Re: firewall marks + tunneling + persistence = ERR! state

To: Joseph Mack NA3T <jmack@xxxxxxxx>
Subject: Re: firewall marks + tunneling + persistence = ERR! state
Cc: " users mailing list." <lvs-users@xxxxxxxxxxxxxxxxxxxxxx>
From: Horms <horms@xxxxxxxxxxxx>
Date: Wed, 29 Nov 2006 11:34:17 +0900
On Tue, Nov 28, 2006 at 02:14:33PM -0800, Joseph Mack NA3T wrote:
> On Tue, 28 Nov 2006, Jaroslav Lib�k wrote:
> >Hello
> >
> >When i run that I get some connections with ERR! state.
> I'll let Horms handle that.

I will look into it and get back to you.

> >When I click refresh in firefox several times while viewing load
> >balanced page, I get a FIN_WAIT connection for every refresh. So I
> >set tcpfin parameter using ipvsadm to 15 seconds to get rid of them
> >fast (is this ok btw?, it was like 2 minutes before which I think is
> >way too long).
> tcp timeouts have the values they do for a good reason. If you
> understand your system and are prepared to deal with the consequences
> of changing the timeouts, then this being a GPL project you can go
> ahead and change anything you like.

There has long been a plan to allow the timeout values to be manipulated
from user space. I think it actually was possible using /proc at some
stage, but the code was removed for various (good) reasons. Then there
was a plan to implement the feature by extending the sysctl interface.
I suspect that this, or using sysfs is currently the prefered option
by the upstream kernel guys.

A really worthwhile contribution to LVS would be to complete this
code. I can find out from the upstream people what their prefered option
for implementing this is if you are interested in having a crack at it.
I don't imagine the code will be that hard.

> >What is worse, I get "established" connection on the slave for every
> >refresh.  I have read this is due to a simplification in the
> >synchronization code.
> the simplification being that the backup only has to track connections
> that it will take over if it becomes the master.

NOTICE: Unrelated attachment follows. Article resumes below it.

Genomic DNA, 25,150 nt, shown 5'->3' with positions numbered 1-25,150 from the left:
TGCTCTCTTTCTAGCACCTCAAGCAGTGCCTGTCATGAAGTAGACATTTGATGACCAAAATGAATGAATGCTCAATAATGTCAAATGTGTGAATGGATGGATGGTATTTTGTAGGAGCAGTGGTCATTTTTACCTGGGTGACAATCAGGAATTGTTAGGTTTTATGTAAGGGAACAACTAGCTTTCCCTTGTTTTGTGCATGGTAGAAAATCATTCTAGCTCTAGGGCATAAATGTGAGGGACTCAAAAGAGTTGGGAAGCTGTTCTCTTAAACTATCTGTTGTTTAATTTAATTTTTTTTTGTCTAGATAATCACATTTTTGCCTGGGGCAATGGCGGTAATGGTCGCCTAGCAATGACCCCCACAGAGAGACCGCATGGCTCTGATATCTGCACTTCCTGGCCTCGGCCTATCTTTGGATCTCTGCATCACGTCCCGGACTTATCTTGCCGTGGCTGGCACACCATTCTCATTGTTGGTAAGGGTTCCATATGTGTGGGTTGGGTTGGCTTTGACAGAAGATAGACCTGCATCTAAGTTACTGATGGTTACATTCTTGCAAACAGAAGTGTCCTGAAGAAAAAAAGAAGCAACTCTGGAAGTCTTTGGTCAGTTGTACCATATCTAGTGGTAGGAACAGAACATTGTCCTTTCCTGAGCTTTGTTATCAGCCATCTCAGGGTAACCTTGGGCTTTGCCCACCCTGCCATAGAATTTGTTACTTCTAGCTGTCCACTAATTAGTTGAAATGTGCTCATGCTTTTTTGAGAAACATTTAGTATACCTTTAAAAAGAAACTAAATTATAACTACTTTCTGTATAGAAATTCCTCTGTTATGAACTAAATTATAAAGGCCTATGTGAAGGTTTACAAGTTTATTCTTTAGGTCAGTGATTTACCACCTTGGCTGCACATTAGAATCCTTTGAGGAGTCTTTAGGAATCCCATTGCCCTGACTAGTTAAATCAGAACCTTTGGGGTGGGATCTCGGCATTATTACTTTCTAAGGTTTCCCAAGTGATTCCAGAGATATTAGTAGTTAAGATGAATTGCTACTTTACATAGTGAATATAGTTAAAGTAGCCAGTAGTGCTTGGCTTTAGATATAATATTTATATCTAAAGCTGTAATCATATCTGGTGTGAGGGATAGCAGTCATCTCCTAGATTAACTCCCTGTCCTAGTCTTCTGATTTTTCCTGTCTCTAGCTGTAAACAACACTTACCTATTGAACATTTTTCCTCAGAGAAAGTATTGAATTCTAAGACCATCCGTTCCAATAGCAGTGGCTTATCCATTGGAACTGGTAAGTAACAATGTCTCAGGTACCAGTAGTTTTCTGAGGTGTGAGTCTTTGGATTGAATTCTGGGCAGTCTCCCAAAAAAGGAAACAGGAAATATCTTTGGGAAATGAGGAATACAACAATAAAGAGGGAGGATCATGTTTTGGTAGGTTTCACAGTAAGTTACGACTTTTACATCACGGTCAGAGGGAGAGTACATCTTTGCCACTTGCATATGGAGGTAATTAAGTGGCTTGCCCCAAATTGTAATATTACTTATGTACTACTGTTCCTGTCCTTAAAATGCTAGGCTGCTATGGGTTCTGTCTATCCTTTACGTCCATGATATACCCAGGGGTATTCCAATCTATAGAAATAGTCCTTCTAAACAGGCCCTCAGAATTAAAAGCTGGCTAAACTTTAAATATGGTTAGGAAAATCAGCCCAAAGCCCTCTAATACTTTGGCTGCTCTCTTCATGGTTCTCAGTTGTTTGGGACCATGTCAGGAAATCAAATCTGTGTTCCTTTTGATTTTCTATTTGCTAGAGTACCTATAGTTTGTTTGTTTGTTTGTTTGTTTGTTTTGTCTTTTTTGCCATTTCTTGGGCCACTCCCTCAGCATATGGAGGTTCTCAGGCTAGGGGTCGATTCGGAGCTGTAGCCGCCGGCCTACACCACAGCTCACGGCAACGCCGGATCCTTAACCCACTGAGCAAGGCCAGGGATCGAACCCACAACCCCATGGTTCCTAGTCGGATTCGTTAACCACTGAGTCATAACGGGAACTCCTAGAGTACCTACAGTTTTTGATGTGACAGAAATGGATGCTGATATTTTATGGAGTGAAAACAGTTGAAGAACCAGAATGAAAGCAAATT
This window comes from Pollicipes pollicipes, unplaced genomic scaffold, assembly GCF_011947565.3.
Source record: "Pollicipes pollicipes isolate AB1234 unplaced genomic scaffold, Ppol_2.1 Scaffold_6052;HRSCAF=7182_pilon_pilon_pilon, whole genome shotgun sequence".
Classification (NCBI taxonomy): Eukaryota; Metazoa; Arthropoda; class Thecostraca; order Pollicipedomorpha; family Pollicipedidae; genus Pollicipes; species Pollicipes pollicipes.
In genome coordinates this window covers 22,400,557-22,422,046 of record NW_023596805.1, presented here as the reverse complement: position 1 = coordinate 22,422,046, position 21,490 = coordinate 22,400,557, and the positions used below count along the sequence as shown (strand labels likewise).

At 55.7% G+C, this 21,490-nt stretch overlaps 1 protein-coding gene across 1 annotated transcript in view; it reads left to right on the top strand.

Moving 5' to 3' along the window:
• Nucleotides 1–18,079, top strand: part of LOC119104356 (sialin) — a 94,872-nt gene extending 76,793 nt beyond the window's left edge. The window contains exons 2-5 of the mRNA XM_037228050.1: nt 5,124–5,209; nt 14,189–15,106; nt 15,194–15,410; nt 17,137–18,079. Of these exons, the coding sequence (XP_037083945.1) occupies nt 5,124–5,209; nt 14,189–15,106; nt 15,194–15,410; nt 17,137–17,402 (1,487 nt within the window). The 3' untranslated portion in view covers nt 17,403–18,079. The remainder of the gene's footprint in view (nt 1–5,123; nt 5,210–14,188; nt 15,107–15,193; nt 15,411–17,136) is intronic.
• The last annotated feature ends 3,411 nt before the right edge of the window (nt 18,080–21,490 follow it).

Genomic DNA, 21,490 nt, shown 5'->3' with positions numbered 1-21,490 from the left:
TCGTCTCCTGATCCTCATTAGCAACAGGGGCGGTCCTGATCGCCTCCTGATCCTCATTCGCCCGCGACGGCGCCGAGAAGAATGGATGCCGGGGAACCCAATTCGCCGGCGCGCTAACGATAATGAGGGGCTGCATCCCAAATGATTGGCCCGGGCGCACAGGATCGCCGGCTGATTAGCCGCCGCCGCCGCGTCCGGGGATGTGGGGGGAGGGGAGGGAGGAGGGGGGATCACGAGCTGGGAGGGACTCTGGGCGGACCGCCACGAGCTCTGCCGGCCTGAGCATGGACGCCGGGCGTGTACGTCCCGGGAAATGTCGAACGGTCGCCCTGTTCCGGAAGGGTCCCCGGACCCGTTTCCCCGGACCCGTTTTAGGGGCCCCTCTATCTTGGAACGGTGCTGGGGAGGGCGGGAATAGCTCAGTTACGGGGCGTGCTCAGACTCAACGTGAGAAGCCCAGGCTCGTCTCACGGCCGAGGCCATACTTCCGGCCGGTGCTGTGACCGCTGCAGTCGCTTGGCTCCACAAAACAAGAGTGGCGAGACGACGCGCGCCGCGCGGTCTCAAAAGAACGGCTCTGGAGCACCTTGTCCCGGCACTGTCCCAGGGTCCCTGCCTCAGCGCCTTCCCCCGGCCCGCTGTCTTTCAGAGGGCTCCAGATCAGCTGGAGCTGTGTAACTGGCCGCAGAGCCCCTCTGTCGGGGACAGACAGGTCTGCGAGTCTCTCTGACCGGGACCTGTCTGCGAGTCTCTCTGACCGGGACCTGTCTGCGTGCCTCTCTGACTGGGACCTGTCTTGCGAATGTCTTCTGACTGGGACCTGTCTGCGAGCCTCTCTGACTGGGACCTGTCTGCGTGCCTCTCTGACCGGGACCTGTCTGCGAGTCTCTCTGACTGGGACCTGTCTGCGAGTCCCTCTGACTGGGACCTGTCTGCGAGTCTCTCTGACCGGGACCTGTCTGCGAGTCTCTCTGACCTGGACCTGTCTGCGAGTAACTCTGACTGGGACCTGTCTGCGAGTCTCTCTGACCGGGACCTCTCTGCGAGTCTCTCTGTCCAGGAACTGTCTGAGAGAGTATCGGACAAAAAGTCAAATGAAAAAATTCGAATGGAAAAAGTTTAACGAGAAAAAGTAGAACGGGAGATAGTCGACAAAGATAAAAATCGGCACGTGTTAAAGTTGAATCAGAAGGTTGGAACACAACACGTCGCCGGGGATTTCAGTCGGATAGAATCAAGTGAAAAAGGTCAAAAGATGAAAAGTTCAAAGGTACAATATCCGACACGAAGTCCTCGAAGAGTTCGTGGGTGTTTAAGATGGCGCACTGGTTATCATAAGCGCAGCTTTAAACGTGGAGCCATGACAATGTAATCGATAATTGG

I understand that your concern is memory preasure on the slave in
the case of a DoS attack. And it is true that the simplification
in the synchronisation protocol can exasabate that problem.
However, by doing it this way the synchronisatin traffic is actually
reduced, including in the case of a DoS attack. So expanding it
may actually just move the problem else where. 

Keeping in mind that a connection entry is in the vicintity of 128
bytes, it is my opinion that unless you have an extreemly small ammount
of memory available on the system to start with, DoSing the machine in
this way is quite hard. I did try once, DoSing a box from istelf, and
basically the default timeouts were easily able to keep up with the DoS,
and I think the total memory used never exceded a few hundred Mb.

That said, if you have some ideas on how to improve this, then
this is the right place to discuss them.

> >I'm using hash table size 2^20 (which doesn't limit the maximum
> >number of values in it, it just sets the number of rows, then each
> >row has a linked list). Doesn't it cause some slowdown in the LVS?
> have you found a slowdown?

I would be very surprised if increasing the value would cause a
slowdown, it does hoever increase the memory required for the array that
forms the base of the hash - at 2^20 you are looking at order 2^20 = 1Mb
for the size of that array. For larger values, like 32 (=4Gb), this
starts to become rediculous. Decreasing it can, in theory, cause a
slowdown if you have a lot of connections. But in practice I don't think
it does unless you make it very small.

In short, 20 should be fine, though you can probably get
the same preformance with 16. 10 is probably a bit too small.


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